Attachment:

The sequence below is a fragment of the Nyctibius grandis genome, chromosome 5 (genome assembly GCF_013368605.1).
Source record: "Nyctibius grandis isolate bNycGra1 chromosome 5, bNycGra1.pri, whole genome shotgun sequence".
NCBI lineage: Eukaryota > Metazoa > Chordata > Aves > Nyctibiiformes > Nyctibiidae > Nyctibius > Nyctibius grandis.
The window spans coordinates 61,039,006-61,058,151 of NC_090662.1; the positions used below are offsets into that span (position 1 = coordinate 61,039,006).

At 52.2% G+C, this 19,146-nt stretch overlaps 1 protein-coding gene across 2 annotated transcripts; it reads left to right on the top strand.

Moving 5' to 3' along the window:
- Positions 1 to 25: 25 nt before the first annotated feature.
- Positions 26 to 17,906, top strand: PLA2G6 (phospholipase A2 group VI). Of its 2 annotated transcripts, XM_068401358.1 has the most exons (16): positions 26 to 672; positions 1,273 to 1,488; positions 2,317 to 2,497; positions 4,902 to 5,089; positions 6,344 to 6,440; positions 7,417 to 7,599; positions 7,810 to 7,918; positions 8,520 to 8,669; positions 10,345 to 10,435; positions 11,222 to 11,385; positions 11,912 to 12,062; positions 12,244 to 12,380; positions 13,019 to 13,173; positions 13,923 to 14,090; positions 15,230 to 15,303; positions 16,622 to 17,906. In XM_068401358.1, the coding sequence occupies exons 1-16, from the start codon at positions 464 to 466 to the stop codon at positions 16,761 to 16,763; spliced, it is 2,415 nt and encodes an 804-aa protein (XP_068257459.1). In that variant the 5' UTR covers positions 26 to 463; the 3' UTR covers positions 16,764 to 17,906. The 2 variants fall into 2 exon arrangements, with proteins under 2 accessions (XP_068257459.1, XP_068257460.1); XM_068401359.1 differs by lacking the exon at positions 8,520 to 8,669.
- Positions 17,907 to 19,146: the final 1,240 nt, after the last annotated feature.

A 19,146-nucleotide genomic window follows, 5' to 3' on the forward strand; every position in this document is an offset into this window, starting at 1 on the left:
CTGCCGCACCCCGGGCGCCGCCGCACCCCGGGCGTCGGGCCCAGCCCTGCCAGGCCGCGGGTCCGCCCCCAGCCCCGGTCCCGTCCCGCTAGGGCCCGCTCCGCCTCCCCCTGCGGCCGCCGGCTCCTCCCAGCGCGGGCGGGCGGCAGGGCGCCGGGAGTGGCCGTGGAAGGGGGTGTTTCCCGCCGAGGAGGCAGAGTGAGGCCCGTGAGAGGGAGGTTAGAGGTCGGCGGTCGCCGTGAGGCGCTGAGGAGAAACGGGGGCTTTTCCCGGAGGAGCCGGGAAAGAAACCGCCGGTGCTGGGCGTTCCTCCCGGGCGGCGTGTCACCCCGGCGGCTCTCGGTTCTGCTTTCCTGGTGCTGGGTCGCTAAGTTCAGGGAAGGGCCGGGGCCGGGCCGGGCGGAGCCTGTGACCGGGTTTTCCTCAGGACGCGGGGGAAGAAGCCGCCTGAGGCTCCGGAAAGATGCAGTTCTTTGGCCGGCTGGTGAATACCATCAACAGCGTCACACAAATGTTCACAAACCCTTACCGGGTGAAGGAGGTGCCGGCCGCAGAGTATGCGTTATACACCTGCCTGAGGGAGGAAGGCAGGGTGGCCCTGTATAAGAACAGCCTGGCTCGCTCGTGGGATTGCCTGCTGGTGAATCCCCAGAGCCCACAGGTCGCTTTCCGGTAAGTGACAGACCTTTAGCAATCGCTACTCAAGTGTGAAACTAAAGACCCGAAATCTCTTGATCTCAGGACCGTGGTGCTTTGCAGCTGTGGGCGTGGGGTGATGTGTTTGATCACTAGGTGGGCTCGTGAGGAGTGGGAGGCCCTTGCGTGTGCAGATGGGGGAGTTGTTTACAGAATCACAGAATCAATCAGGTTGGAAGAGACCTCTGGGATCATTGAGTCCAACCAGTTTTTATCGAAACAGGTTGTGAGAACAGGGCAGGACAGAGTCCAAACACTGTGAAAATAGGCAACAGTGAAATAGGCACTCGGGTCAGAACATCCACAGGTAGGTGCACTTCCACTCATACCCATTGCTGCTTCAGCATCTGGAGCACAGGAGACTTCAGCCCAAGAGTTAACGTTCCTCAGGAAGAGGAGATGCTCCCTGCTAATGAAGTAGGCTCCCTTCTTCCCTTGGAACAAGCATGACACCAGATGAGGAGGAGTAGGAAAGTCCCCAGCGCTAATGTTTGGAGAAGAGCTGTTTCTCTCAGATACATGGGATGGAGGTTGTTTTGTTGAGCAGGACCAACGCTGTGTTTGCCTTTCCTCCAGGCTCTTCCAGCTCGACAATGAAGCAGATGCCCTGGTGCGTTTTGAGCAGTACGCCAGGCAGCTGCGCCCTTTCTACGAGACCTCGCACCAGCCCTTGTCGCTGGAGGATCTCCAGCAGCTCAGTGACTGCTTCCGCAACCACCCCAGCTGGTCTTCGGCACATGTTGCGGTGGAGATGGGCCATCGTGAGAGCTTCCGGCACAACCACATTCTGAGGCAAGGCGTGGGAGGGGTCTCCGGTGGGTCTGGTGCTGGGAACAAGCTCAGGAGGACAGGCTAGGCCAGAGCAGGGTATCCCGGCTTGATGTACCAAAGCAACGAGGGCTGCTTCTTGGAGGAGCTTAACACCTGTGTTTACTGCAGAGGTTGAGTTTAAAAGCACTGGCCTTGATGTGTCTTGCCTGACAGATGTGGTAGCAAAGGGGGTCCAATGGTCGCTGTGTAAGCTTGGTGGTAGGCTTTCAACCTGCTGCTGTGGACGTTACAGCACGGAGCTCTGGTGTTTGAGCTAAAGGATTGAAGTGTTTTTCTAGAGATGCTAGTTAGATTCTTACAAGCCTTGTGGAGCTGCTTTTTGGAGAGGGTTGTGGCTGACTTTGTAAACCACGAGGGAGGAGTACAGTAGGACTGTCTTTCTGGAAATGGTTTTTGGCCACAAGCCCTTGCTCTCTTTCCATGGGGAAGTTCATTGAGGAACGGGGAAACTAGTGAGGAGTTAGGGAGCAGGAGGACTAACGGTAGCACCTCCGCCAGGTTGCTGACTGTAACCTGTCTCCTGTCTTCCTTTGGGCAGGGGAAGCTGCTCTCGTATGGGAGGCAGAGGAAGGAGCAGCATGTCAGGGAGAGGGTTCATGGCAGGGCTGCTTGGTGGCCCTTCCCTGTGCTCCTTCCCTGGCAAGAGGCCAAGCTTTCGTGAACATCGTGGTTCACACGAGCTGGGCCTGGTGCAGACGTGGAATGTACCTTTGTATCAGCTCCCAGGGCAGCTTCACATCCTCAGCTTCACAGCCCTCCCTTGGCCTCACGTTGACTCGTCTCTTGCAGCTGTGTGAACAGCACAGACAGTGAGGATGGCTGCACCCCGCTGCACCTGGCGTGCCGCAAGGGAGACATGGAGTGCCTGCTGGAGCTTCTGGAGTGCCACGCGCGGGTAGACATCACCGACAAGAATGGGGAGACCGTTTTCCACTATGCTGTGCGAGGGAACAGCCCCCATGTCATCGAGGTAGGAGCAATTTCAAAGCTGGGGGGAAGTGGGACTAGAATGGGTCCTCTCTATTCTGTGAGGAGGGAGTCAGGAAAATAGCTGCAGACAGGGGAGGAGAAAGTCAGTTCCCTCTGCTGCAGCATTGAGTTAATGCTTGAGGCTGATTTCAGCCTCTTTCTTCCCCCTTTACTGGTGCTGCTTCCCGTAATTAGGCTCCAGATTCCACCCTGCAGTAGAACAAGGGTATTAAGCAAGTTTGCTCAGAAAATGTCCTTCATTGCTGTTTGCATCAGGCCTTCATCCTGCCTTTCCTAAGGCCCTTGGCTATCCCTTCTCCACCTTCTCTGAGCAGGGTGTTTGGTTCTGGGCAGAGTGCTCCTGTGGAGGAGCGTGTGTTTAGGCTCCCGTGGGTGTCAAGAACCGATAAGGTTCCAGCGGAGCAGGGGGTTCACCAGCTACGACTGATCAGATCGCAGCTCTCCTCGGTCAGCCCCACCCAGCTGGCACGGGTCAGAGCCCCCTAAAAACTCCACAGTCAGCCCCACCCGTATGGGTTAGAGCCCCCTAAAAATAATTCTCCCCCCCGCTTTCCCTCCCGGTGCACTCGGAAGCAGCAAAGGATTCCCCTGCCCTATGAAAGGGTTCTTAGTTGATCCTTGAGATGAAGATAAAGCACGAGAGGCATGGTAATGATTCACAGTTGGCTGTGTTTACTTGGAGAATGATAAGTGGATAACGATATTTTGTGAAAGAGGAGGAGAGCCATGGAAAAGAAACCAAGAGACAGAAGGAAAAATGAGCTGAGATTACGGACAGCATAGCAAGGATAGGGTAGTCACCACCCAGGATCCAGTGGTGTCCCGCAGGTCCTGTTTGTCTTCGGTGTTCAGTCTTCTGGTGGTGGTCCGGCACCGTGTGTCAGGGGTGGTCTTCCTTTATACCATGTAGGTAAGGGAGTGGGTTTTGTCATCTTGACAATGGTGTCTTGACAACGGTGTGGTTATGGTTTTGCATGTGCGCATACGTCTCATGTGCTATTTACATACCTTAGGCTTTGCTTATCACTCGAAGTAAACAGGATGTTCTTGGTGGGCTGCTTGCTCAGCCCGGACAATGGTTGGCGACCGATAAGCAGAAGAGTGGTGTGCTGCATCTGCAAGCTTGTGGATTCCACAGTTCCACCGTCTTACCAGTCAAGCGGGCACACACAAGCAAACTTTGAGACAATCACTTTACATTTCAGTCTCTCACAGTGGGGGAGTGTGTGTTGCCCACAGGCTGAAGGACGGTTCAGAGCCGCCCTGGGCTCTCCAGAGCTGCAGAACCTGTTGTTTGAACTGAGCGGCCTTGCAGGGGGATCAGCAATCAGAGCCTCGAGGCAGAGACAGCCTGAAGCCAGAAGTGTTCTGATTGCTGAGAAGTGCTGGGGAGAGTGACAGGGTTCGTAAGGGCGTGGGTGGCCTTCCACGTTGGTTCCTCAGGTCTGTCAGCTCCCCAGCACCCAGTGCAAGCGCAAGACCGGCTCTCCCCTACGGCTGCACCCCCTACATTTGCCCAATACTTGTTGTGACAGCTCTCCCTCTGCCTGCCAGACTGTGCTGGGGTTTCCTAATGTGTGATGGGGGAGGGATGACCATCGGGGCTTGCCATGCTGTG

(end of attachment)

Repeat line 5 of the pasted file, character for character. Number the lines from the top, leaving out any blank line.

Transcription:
At 52.2% G+C, this 19,146-nt stretch overlaps 1 protein-coding gene across 2 annotated transcripts; it reads left to right on the top strand.